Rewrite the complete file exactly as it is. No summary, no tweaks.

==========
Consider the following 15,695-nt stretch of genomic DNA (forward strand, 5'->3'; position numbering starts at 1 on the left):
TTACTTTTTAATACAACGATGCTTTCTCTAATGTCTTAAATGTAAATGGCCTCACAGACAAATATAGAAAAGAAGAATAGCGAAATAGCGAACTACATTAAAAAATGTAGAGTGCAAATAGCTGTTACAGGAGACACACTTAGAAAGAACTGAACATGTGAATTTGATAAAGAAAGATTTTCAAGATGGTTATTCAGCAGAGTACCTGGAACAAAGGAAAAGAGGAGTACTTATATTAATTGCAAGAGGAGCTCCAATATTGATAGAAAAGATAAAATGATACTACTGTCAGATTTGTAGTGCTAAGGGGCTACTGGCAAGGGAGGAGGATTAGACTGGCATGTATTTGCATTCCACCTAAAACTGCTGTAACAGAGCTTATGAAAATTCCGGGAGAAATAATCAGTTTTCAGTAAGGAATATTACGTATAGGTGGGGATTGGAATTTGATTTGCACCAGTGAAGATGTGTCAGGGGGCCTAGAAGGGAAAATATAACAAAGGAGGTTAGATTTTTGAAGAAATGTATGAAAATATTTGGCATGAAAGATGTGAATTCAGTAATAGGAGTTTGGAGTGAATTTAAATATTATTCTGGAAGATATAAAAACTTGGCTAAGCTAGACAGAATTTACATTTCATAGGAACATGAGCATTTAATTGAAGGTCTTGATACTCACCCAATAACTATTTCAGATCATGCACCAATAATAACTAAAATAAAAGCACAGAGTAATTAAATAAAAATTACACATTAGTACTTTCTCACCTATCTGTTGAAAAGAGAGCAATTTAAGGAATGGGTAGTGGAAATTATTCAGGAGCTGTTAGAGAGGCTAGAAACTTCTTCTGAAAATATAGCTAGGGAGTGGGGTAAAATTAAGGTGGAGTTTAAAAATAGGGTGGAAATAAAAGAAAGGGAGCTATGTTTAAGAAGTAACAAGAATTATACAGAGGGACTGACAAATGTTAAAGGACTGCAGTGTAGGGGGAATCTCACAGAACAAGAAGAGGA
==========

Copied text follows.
Consider the following 15,695-nt stretch of genomic DNA (forward strand, 5'->3'; position numbering starts at 1 on the left):
TTACTTTTTAATACAACGATGCTTTCTCTAATGTCTTAAATGTAAATGGCCTCACAGACAAATATAGAAAAGAAGAATAGCGAAATAGCGAACTACATTAAAAAATGTAGAGTGCAAATAGCTGTTACAGGAGACACACTTAGAAAGAACTGAACATGTGAATTTGATAAAGAAAGATTTTCAAGATGGTTATTCAGCAGAGTACCTGGAACAAAGGAAAAGAGGAGTACTTATATTAATTGCAAGAGGAGCTCCAATATTGATAGAAAAGATAAAATGATACTACTGTCAGATTTGTAGTGCTAAGGGGCTACTGGCAAGGGAGGAGGATTAGACTGGCATGTATTTGCATTCCACCTAAAACTGCTGTAACAGAGCTTATGAAAATTCCGGGAGAAATAATCAGTTTTCAGTAAGGAATATTACGTATAGGTGGGGATTGGAATTTGATTTGCACCAGTGAAGATGTGTCAGGGGGCCTAGAAGGGAAAATATAACAAAGGAGGTTAGATTTTTGAAGAAATGTATGAAAATATTTGGCATGAAAGATGTGAATTCAGTAATAGGAGTTTGGAGTGAATTTAAATATTATTCTGGAAGATATAAAAACTTGGCTAAGCTAGACAGAATTTACATTTCATAGGAACATGAGCATTTAATTGAAGGTCTTGATACTCACCCAATAACTATTTCAGATCATGCACCAATAATAACTAAAATAAAAGCACAGAGTAATTAAATAAAAATTACACATTAGTACTTTCTCACCTATCTGTTGAAAAGAGAGCAATTTAAGGAATGGGTAGTGGAAATTATTCAGGAGCTGTTAGAGAGGCTAGAAACTTCTTCTGAAAATATAGCTAGGGAGTGGGGTAAAATTAAGGTGGAGTTTAAAAATAGGGTGGAAATAAAAGAAAGGGAGCTATGTTTAAGAAGTAACAAGAATTATACAGAGGGACTGACAAATGTTAAAGGACTGCAGTGTAGGGGGAATCTCACAGAACAAGAAGAGGA